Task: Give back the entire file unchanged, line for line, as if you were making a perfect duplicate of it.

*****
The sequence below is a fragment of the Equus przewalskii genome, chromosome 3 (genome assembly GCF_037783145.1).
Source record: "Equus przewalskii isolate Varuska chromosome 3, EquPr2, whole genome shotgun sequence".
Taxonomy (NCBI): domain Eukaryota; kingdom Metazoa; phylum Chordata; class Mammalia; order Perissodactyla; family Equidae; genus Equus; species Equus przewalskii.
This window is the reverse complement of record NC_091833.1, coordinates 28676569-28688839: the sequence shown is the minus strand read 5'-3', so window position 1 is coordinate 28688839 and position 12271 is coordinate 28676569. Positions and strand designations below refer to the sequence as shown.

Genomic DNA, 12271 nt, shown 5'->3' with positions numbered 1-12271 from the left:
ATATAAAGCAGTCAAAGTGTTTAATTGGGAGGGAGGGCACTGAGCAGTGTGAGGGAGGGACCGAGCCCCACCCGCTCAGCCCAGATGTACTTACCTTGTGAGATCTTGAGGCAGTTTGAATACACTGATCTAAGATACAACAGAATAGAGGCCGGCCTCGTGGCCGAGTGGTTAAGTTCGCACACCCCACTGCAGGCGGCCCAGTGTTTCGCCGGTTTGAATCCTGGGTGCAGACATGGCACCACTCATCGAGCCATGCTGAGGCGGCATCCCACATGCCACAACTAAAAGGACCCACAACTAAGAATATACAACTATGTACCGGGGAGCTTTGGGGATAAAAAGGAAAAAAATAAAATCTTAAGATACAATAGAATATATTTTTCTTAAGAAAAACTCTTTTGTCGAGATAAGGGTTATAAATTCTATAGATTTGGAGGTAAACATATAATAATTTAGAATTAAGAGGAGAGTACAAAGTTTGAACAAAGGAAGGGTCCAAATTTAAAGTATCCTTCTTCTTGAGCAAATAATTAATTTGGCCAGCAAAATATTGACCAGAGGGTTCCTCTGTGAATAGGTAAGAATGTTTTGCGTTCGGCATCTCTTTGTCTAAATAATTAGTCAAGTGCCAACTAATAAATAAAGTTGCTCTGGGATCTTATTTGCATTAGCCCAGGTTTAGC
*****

The sequence below is a fragment of the Equus przewalskii genome, chromosome 3 (genome assembly GCF_037783145.1).
Source record: "Equus przewalskii isolate Varuska chromosome 3, EquPr2, whole genome shotgun sequence".
Taxonomy (NCBI): domain Eukaryota; kingdom Metazoa; phylum Chordata; class Mammalia; order Perissodactyla; family Equidae; genus Equus; species Equus przewalskii.
This window is the reverse complement of record NC_091833.1, coordinates 28676569-28688839: the sequence shown is the minus strand read 5'-3', so window position 1 is coordinate 28688839 and position 12271 is coordinate 28676569. Positions and strand designations below refer to the sequence as shown.

Genomic DNA, 12271 nt, shown 5'->3' with positions numbered 1-12271 from the left:
ATATAAAGCAGTCAAAGTGTTTAATTGGGAGGGAGGGCACTGAGCAGTGTGAGGGAGGGACCGAGCCCCACCCGCTCAGCCCAGATGTACTTACCTTGTGAGATCTTGAGGCAGTTTGAATACACTGATCTAAGATACAACAGAATAGAGGCCGGCCTCGTGGCCGAGTGGTTAAGTTCGCACACCCCACTGCAGGCGGCCCAGTGTTTCGCCGGTTTGAATCCTGGGTGCAGACATGGCACCACTCATCGAGCCATGCTGAGGCGGCATCCCACATGCCACAACTAAAAGGACCCACAACTAAGAATATACAACTATGTACCGGGGAGCTTTGGGGATAAAAAGGAAAAAAATAAAATCTTAAGATACAATAGAATATATTTTTCTTAAGAAAAACTCTTTTGTCGAGATAAGGGTTATAAATTCTATAGATTTGGAGGTAAACATATAATAATTTAGAATTAAGAGGAGAGTACAAAGTTTGAACAAAGGAAGGGTCCAAATTTAAAGTATCCTTCTTCTTGAGCAAATAATTAATTTGGCCAGCAAAATATTGACCAGAGGGTTCCTCTGTGAATAGGTAAGAATGTTTTGCGTTCGGCATCTCTTTGTCTAAATAATTAGTCAAGTGCCAACTAATAAATAAAGTTGCTCTGGGATCTTATTTGCATTAGCCCAGGTTTAGC